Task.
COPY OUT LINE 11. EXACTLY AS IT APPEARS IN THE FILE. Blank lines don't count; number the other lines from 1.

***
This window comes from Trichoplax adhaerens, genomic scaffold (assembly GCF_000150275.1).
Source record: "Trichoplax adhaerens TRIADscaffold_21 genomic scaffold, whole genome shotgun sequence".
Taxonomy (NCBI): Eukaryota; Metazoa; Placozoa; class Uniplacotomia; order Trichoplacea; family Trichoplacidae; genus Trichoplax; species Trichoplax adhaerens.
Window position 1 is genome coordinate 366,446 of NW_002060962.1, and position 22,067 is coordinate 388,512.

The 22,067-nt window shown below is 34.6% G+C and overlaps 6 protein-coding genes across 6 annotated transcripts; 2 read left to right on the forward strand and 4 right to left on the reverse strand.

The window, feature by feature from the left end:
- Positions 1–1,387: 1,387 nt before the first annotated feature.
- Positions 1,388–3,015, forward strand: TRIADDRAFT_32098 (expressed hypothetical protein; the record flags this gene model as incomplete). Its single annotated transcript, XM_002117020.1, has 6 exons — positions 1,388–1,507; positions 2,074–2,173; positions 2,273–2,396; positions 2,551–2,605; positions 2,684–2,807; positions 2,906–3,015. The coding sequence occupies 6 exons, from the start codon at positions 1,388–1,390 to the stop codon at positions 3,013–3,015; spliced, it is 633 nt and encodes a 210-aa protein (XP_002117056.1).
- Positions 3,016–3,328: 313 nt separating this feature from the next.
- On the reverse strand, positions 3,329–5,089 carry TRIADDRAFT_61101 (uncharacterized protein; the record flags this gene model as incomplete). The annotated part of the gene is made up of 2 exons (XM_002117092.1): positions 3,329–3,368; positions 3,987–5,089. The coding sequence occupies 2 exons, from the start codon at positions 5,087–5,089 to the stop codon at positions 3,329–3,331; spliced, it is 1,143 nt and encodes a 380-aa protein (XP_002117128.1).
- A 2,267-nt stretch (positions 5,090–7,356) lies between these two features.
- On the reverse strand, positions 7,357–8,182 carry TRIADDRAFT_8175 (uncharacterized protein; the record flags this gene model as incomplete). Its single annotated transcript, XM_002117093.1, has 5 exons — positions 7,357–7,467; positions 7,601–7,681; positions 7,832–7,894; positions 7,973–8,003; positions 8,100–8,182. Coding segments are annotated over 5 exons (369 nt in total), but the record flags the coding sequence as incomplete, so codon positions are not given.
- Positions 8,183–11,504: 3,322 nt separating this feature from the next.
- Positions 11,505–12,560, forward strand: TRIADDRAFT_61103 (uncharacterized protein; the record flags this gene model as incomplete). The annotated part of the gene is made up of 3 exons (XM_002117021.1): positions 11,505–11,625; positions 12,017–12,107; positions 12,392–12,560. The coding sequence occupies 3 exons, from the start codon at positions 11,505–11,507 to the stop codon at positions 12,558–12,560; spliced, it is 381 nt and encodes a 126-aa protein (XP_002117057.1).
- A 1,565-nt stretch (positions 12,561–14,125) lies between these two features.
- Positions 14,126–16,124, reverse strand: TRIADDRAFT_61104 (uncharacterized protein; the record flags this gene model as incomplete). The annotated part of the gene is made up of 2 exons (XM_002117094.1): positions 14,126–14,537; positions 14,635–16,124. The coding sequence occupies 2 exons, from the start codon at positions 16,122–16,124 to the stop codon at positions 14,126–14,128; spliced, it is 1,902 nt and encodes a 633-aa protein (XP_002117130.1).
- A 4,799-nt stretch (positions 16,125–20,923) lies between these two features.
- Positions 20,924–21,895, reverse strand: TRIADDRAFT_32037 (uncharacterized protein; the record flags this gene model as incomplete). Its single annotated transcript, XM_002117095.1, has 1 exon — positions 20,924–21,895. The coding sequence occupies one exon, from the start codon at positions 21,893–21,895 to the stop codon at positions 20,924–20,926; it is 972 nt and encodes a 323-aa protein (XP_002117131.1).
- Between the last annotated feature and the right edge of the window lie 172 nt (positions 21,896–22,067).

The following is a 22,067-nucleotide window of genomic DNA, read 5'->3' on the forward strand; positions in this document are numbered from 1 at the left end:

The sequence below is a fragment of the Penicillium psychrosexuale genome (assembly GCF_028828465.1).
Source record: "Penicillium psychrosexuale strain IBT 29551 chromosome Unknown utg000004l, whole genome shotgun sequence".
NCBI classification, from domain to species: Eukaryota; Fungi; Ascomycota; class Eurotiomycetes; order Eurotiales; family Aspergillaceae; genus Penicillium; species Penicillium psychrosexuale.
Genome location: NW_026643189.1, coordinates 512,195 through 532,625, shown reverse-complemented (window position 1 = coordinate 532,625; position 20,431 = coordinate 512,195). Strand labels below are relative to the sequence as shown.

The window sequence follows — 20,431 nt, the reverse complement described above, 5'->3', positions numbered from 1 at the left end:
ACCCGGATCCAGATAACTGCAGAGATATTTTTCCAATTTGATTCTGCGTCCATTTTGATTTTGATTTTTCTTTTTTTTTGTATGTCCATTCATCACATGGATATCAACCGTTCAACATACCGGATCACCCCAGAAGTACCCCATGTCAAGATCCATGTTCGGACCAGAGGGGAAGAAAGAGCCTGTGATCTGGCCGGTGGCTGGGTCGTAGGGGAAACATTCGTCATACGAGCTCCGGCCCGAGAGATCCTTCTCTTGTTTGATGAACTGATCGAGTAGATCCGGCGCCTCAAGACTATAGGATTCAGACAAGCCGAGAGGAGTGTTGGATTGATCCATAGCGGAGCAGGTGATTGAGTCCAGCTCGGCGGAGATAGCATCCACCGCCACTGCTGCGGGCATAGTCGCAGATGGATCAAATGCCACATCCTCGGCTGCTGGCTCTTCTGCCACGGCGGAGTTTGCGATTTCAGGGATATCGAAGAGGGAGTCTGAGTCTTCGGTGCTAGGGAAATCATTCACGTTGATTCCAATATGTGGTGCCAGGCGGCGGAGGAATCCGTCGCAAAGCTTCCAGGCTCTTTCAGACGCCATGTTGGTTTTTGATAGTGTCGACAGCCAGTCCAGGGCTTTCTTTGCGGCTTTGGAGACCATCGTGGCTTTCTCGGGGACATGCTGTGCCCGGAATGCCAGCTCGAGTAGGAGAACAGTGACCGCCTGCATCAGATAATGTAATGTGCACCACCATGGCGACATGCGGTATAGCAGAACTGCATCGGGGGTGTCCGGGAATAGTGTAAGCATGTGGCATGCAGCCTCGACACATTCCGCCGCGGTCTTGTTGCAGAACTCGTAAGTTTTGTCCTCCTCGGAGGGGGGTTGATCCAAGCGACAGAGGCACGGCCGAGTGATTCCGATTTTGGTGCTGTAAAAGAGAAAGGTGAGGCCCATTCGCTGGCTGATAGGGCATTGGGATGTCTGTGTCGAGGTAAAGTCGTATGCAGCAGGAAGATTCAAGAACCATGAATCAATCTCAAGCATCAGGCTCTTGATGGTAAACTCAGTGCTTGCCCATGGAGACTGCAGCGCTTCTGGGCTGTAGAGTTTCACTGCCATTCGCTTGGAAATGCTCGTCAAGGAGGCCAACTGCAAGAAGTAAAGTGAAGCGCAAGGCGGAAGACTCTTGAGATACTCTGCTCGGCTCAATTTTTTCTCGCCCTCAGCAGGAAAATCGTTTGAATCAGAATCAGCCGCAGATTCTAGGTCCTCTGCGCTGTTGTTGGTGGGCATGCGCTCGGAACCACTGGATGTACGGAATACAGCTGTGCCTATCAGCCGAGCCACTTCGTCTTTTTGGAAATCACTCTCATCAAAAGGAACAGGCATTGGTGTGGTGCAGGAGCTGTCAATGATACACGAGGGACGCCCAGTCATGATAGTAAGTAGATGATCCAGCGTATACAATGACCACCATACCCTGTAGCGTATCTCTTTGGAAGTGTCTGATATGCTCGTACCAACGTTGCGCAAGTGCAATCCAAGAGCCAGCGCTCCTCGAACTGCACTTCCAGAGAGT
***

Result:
- A 2,267-nt stretch (positions 5,090–7,356) lies between these two features.